A Fragile Heritage
Cambridge - Wednesday 6th September 2017
Aspects of Historic Glass
Alicia Van Ham-Meert
article posted 4 Apr 2017
Chemical engineer by training the presenting author has always had an interest in the field of archaeological science. After completing an MSc in archaeological Science at Oxford University (Merton College), she is pursuing a PhD in the development of (nearly) non-destructive elemental and isotopic analysis tools for the study of ancient artefacts, particularly glass material.
A plant ash glass workshop in first century Dibba
Alicia Van Ham-Meert 1,2, Bruno Overlaet3,
Sabah Jasim4, Eisa Yousif4
During the Roman period the dominant glass composition was natron glass (Wedepohl, 2011).
Though mostly produced in the Levant region of the Roman Empire this is also widely exported,
to the rest of the world including the South-East of the Arab peninsula (Whitehouse, 2000).
Dibba Al Hisn is a city with a seafaring port situated on the gulf of Oman in the emirate
of Sharjah, United Arab Emirates. During excavations started in 2007,
4 subsequent levels were found (Jasim and Yousif, 2014). Level III (dated to the 1st century
CE) consisted of a 52 small rooms with mudbrick walls. It seems the purpose of the rooms
was mainly storage. Different rooms contained different material such as shells or with
bitumen filled amphorae (Jasim and Yousif, 2014). Room 21 was littered with glass waste,
broken vessels and ingots.
The broken vessels are similar to those found in the graves
around Dibba and which have no typological equivalent outside the region (Jasim, 2006).
In the graves and more widely in Dibba glass objects with a Roman origin have also been
excavated (Jasim, 2006, Whitehouse, 2000), within the ceramic assemblage there is
material from a variety of origins amongst which the Roman empire as well as
As a harbour town Dibba had strong trade links overseas and through
caravan trade with the east, the west and the north. The presence of this glass workshop
with green and amber glass was intriguing and hence this material has been further
investigated. Elemental analysis revealed that the glass was soda ash glass. Most Roman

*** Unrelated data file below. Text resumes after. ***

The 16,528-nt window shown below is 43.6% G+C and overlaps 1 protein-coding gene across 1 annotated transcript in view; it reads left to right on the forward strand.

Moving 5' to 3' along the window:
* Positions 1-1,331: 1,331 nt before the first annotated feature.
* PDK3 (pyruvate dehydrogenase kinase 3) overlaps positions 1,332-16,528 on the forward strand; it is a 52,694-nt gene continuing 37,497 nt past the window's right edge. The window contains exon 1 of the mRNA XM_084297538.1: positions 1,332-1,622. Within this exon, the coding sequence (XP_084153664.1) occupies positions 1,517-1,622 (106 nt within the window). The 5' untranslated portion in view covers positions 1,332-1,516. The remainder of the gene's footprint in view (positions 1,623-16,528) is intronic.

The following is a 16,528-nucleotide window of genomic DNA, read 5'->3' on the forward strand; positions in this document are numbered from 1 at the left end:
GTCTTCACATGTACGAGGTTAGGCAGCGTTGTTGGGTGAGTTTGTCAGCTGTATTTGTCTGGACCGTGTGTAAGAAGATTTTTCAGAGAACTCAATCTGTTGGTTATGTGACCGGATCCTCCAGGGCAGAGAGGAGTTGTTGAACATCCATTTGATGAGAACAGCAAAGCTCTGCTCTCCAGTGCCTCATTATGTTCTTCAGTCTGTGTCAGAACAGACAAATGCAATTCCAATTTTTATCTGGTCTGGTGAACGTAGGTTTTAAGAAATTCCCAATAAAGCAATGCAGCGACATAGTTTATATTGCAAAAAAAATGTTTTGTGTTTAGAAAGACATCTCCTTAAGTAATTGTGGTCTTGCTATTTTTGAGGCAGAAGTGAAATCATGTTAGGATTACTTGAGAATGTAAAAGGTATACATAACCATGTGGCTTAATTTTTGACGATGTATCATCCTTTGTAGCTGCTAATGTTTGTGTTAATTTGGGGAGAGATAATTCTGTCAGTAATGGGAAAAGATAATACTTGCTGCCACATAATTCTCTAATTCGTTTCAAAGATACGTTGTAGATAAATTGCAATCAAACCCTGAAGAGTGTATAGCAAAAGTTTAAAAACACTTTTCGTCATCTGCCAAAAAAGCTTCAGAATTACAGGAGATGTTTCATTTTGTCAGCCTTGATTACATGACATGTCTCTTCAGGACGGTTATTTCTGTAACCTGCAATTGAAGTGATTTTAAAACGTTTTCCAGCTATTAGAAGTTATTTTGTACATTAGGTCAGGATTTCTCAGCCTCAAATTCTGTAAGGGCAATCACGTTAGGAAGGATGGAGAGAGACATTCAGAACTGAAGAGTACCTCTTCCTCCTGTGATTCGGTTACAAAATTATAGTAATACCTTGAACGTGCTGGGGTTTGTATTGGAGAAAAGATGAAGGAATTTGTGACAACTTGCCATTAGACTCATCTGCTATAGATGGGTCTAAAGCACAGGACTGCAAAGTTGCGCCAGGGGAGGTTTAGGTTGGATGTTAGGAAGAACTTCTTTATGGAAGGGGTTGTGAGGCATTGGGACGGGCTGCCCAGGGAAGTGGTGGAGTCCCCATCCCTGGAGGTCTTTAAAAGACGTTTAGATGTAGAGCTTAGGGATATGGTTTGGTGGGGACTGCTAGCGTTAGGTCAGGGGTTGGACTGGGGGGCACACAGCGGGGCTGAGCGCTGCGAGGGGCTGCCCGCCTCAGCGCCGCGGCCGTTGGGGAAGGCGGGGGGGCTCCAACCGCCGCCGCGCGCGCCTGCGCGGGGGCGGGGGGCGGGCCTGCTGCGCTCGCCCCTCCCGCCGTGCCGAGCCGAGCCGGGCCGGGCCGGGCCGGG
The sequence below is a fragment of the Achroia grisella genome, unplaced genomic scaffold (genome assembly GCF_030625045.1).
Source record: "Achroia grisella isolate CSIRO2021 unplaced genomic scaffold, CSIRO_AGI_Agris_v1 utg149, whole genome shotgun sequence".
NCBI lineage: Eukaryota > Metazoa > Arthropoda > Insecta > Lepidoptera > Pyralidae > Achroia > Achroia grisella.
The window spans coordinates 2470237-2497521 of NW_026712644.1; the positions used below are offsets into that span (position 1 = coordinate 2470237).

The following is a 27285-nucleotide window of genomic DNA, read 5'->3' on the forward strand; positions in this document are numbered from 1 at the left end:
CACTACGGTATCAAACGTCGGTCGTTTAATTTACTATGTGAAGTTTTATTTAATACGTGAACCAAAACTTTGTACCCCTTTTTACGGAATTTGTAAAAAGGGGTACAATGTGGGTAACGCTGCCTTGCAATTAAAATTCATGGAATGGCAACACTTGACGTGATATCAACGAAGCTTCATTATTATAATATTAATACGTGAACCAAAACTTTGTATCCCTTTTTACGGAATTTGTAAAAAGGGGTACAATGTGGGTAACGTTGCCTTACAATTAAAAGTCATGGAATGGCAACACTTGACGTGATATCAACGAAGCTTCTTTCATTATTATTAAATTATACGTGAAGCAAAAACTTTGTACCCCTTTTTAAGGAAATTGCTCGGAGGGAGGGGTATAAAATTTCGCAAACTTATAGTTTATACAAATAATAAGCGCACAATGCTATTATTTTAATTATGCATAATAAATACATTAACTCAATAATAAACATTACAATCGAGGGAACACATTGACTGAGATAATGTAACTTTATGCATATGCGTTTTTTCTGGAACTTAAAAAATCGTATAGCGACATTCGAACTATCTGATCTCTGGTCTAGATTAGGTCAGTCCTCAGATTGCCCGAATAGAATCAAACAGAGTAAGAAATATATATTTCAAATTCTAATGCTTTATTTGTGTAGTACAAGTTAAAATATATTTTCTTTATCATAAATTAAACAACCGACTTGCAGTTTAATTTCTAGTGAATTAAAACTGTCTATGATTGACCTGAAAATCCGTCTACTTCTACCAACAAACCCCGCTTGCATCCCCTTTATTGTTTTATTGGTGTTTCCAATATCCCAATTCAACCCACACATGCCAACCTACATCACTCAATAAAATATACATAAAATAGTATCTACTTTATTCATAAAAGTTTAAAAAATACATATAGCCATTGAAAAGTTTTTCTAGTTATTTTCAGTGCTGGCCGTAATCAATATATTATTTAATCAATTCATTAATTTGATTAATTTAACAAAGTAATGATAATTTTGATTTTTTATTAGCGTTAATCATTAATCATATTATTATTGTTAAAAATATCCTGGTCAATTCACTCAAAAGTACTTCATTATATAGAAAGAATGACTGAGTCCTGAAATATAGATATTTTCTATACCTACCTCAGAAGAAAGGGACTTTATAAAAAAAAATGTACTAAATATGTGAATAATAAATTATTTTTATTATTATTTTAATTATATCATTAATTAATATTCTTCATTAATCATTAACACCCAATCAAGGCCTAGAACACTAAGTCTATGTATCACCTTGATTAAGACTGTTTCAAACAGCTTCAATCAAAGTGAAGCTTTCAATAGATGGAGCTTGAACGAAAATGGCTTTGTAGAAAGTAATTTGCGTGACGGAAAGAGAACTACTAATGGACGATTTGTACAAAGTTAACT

period glass assemblages contain one or two soda ash glasses which are often not really
dealt with. This workshop offers the possibility to further investigate roman-period plant
ash glass. It shows that there clearly were workshops where plant ash glass was worked
and this before the attested plant ash glasses from the Sasanian empire.
Furthermore it corroborates a local production of the typical vessels found in the graves.
This paper explores how the elemental composition can shed light on production technology
and location. The elemental and Sr-isotopic composition of the glass are also compared
with contemporary glasses from the area. Furthermore it explores what this discovery
means for our understanding of the south eastern Arab Peninsula in the first century AD.
Jasim, S.A., 2006. Trade centres and commercial routes in the Arabian Gulf: Post-Hellenistic discoveries at Dibba, Sharjah, United Arab Emirates. Arabian Archaeology and Epigraphy, 17, 214-237.
Jasim, S., Yousif, E., 2014. Dibba: An ancient port on the Gulf of Oman in the early Roman era. Arabian Archaeology and Epigraphy, 25, 50-79.
Wedepohl, K.H., Simon, K., Kronz, A., 2011. Data on 61 chemical elements for the characterization of three major glass compositions in late antiquity and the middle ages. Archaeometry, 53, 81-102.
Whitehouse, D., 2000. Ancient glass from ed-Dur (Umm al-Qaiwain, U.A.E.) 2. glass excavated by the Danish expedition. Arabian Archaeology and Epigraphy, 11, 87-128.
1 Earth and Environmental Science, Centre for archaeological Science, KULeuven, Celestijnenlaan 200E, 3001 Heverlee (Belgium)
2 Analytical, Environmental and Geo-Chemistry, VUB, Pleinlaan 2, 1050 Brussels (Belgium)
3 Ancient Near East and Iran, Royal Museums of Art and History, Jubelpark 10, B-1000 Brussels (Belgium)
4 Sharjah Archaeology Authority, Sheikh Rashid Bin Saqr Al Qasimi Street, Helwan, Sharjah (United Arab Emirates).